1. A registered domain name shall be subject to revocation, using an appropriate extra-judicial or judicial procedure, where that name is identical or confusingly similar to a name in respect of which a right is recognised or established by national and/or Community law, such as the rights mentioned in Article 10(1), and where it:
(a) has been registered by its holder without rights or legitimate interest in the name; or
(b) has been registered or is being used in bad faith.
This provision states a principle: when a domain name is identical or confusingly similar to a name or a trademark or other “prior rights ex art. 10 of Reg.874/2004 , it is possible to seek revocation of that domain name if one of these following conditions is applicable: (a) absence of a right or a legitimate interest in the name; (b) existence of bad faith when the domain name was registered or when it has been used.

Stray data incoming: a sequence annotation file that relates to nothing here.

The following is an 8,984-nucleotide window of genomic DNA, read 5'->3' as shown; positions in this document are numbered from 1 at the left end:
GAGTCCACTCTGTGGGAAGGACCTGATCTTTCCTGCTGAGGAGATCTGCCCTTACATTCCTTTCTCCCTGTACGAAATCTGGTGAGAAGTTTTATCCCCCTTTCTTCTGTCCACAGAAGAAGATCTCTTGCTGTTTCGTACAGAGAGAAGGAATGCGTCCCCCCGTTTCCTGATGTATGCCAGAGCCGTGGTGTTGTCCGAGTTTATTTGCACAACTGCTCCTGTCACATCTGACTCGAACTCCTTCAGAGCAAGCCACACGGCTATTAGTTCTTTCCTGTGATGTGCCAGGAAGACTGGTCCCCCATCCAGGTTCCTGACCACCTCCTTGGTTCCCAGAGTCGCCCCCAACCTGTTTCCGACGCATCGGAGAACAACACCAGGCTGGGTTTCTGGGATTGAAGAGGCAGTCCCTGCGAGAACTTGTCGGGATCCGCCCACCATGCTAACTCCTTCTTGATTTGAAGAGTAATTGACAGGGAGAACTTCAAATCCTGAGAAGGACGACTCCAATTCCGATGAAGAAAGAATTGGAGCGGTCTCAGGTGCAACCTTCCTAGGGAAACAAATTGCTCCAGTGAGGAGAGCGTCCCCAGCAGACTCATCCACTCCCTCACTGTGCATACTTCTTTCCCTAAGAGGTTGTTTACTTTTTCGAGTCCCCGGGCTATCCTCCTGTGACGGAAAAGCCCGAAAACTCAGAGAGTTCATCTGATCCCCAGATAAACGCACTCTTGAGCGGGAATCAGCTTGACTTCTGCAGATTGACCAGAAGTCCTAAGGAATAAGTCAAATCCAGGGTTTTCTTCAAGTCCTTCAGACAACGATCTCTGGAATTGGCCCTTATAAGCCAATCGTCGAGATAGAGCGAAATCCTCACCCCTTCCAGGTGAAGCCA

It seems, therefore, that the European Legislator had wanted to increase the legal protection of prior-right owners against possible cybersquatters. In fact, the requirement of art.21. 1 (a) and (b) are not cumulative but alternative. It will be sufficient for the Complainant to prove one or the other .
Art. 21 also gives directions (under paragraph 2) to the domain name holder on how to show its legitimate interest, and to possible Complainants (under paragraph 3) on how to prove bad faith.
It thus seems that if a domain name is identical or confusingly similar to a prior right, its holder should prove legitimate interest in the way paragraph 2 indicates and, only if he does so, it will be up to the Complainant to prove bad faith by showing one of more of the instances listed under paragraph 3.